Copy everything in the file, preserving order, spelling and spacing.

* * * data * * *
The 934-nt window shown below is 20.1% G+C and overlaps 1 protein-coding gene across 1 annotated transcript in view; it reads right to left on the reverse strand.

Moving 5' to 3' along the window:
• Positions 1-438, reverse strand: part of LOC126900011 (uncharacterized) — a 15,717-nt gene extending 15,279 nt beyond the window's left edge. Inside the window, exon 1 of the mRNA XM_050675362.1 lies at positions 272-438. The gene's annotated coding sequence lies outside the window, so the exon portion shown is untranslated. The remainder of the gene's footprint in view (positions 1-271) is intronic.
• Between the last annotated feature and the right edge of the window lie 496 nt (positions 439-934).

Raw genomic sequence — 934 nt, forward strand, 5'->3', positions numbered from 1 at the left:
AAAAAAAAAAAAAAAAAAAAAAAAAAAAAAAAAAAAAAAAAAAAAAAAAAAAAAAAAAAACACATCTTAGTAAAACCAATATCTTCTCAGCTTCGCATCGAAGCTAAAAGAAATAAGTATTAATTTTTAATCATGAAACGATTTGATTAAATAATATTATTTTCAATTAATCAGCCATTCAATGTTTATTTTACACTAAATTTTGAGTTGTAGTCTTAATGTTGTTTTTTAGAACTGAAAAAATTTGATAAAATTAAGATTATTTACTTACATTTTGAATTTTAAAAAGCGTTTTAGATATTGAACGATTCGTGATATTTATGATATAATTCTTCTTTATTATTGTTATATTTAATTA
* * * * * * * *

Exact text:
The 934-nt window shown below is 20.1% G+C and overlaps 1 protein-coding gene across 1 annotated transcript in view; it reads right to left on the reverse strand.

Moving 5' to 3' along the window:
• Positions 1-438, reverse strand: part of LOC126900011 (uncharacterized) — a 15,717-nt gene extending 15,279 nt beyond the window's left edge. Inside the window, exon 1 of the mRNA XM_050675362.1 lies at positions 272-438. The gene's annotated coding sequence lies outside the window, so the exon portion shown is untranslated. The remainder of the gene's footprint in view (positions 1-271) is intronic.
• Between the last annotated feature and the right edge of the window lie 496 nt (positions 439-934).

Raw genomic sequence — 934 nt, forward strand, 5'->3', positions numbered from 1 at the left:
AAAAAAAAAAAAAAAAAAAAAAAAAAAAAAAAAAAAAAAAAAAAAAAAAAAAAAAAAAAACACATCTTAGTAAAACCAATATCTTCTCAGCTTCGCATCGAAGCTAAAAGAAATAAGTATTAATTTTTAATCATGAAACGATTTGATTAAATAATATTATTTTCAATTAATCAGCCATTCAATGTTTATTTTACACTAAATTTTGAGTTGTAGTCTTAATGTTGTTTTTTAGAACTGAAAAAATTTGATAAAATTAAGATTATTTACTTACATTTTGAATTTTAAAAAGCGTTTTAGATATTGAACGATTCGTGATATTTATGATATAATTCTTCTTTATTATTGTTATATTTAATTA